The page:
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Being in a motor vehicle collision can make you afraid to drive

If you are involved in a motor vehicle collision that happens due to another driver, you might sustain bodily harm coupled with emotional suffering. One after-effect that can have an enormous, perhaps harrowing impact on your life is the fear of driving, called vehophobia. It can develop following a crash. This makes you extremely afraid to get behind the wheel again (or be unable to do so at all) because of the accident you had.

If you are unable to drive, you would not be capable of taking the kids to school, for example, using your car to commute to and from work or doing all kinds of everyday things that require operating a vehicle. In addition, if driving is essential to your job, maybe if you are a salesman or trucker, your ability to earn a living would be disrupted in a big way.

Help is available

There are numerous ways to handle this phobia and eventually overcome it. One technique could work for you more successfully than some of the others. Learning about defensive driving, therapy, medication or participating in a support group could make you feel secure enough to drive again without feeling phobic.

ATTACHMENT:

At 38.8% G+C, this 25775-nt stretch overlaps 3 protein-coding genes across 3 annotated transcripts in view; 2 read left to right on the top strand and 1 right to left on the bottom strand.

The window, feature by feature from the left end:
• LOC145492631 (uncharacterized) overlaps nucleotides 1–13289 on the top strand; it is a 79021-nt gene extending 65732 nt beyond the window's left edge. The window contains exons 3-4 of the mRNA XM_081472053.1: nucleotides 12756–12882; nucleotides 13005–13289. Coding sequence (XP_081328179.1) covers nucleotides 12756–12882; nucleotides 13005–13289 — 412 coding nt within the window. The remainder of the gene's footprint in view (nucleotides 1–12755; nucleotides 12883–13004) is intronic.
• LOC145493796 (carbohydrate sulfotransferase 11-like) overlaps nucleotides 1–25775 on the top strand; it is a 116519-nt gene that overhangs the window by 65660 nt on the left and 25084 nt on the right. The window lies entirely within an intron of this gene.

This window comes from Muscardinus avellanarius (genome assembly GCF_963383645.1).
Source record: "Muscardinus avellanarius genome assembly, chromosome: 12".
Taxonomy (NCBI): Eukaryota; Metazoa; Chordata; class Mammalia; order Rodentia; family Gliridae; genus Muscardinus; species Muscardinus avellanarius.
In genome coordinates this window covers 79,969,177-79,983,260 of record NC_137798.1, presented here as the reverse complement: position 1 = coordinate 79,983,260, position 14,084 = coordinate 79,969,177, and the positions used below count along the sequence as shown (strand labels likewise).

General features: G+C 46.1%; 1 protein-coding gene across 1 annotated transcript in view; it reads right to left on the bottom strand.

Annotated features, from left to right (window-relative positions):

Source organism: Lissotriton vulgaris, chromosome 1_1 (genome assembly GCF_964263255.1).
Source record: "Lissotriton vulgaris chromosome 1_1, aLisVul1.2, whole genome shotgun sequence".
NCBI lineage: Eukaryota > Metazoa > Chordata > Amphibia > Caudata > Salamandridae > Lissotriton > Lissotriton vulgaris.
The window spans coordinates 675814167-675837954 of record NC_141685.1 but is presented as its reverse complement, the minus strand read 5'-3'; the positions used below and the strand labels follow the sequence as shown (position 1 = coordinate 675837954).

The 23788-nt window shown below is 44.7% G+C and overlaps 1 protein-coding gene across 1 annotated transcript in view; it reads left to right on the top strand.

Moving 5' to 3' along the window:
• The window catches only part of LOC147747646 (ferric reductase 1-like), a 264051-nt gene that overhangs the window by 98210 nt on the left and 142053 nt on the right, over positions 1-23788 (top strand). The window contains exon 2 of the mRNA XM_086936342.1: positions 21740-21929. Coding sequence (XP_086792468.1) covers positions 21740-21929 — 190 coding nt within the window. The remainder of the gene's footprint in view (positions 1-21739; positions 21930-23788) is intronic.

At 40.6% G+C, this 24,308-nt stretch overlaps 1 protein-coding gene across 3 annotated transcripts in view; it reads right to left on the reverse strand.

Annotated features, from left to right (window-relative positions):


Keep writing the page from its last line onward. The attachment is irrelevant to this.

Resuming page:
How does vehophobia manifest itself?

You might experience a few or many of these reactions:

  • Chest discomfort
  • Feeling sick to your stomach
  • Perspiring heavily
  • Shaking
  • Having panic attacks when you try to drive
  • Overwhelming anxiety about being in another crash
  • Rapid pulse

Vehophobia can be persistent

This is a serious condition. The criteria for diagnosing it include “intense, irrational fear” that persists for a minimum of half a year. Understanding the total effect of a vehicle collision on you will be crucial to get adequate compensation.